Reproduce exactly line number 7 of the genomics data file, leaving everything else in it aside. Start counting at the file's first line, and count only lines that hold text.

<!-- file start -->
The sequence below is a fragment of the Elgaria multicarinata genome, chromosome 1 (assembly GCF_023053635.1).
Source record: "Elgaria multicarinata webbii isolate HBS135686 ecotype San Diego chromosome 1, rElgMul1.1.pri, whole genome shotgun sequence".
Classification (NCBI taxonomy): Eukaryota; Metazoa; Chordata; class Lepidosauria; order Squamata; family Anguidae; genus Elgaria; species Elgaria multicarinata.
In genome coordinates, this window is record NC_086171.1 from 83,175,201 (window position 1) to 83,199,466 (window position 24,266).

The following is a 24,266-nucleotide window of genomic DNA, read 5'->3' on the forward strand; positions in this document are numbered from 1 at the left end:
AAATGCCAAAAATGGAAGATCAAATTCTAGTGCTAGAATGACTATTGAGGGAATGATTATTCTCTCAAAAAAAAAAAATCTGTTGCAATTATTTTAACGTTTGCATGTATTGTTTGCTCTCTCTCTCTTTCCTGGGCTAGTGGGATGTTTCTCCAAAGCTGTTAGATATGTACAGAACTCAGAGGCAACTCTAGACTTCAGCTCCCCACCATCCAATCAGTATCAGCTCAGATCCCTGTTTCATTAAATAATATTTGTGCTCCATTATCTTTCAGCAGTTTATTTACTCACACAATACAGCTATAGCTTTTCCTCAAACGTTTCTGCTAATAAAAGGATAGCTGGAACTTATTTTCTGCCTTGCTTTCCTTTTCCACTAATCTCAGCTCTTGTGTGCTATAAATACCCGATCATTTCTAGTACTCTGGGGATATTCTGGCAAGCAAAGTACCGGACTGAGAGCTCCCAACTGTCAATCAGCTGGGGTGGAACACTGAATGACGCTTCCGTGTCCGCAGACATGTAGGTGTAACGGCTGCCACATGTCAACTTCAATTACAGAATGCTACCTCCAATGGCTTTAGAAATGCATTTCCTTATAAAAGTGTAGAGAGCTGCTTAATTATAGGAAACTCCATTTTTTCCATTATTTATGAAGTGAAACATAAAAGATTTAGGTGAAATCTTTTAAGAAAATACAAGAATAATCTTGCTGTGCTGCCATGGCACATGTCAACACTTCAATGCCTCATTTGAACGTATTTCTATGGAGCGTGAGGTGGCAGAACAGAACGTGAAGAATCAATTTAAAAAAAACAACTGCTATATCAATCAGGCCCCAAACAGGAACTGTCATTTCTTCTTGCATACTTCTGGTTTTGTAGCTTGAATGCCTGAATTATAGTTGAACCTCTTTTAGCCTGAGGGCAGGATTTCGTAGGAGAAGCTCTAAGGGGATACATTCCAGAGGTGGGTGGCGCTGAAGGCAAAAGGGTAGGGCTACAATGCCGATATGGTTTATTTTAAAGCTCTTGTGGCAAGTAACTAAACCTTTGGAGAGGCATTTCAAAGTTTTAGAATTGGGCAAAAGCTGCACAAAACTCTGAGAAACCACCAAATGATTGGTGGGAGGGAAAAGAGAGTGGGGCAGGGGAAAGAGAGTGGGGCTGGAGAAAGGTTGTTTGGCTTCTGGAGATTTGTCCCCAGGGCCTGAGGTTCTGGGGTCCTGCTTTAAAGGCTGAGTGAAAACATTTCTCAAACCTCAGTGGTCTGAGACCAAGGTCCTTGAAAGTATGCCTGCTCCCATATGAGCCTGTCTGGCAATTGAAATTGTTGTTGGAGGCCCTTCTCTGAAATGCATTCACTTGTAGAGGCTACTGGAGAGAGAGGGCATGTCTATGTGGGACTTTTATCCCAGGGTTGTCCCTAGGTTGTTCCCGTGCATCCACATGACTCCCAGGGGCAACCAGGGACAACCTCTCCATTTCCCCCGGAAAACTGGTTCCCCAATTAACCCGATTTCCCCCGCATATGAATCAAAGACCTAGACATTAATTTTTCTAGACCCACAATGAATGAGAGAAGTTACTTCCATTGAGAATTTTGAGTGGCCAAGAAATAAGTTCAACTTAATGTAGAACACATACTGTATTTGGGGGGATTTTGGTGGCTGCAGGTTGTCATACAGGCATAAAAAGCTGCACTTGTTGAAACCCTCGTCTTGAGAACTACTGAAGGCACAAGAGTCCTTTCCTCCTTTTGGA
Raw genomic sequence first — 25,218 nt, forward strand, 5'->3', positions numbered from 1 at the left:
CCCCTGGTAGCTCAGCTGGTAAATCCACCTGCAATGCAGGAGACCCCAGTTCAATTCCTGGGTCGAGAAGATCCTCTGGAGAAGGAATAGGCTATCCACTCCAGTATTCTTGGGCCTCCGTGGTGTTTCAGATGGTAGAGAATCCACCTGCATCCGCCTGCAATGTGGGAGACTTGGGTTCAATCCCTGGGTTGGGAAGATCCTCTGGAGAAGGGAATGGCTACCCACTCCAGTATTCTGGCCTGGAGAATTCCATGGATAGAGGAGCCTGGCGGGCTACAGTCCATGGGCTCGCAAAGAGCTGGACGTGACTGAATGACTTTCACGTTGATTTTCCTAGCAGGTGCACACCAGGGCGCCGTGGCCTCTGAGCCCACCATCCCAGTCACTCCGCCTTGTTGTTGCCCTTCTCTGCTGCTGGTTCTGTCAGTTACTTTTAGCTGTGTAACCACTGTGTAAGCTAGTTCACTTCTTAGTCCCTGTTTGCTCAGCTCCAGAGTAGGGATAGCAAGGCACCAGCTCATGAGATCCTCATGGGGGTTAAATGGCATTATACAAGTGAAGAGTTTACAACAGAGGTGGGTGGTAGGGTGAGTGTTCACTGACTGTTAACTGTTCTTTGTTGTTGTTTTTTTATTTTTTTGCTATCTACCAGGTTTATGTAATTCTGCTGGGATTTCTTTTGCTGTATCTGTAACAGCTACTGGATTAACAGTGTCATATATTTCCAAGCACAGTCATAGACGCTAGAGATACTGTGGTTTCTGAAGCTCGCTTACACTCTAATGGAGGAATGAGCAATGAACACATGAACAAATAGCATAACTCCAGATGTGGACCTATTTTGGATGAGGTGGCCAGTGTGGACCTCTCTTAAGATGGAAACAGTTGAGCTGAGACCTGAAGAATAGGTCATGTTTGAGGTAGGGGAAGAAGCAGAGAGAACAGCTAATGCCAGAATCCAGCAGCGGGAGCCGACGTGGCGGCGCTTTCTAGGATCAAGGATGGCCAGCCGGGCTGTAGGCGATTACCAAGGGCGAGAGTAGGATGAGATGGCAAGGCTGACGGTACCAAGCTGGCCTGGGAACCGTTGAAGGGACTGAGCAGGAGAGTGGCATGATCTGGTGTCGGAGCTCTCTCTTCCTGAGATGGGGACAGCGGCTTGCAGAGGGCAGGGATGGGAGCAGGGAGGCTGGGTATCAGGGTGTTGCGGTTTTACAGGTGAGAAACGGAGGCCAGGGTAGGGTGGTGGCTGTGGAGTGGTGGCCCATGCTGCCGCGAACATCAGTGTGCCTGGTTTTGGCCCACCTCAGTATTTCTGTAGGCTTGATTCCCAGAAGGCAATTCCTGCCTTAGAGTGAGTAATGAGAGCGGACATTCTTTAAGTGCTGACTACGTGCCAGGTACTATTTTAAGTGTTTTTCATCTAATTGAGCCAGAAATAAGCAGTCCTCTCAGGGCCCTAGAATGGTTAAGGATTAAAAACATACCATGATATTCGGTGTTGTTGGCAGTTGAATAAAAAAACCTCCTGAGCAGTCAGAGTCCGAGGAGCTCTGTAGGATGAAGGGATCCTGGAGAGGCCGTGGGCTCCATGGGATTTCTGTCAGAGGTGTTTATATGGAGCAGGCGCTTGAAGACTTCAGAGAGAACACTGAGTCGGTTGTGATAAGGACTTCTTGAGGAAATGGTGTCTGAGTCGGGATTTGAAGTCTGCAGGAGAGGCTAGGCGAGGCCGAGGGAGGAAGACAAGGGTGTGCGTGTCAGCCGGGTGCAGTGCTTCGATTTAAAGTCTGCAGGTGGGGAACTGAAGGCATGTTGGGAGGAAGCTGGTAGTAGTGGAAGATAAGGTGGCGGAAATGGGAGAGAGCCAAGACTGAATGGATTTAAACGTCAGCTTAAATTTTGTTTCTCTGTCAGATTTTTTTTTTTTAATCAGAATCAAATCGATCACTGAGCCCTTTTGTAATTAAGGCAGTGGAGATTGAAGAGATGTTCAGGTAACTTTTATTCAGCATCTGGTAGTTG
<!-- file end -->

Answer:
Raw genomic sequence first — 25,218 nt, forward strand, 5'->3', positions numbered from 1 at the left: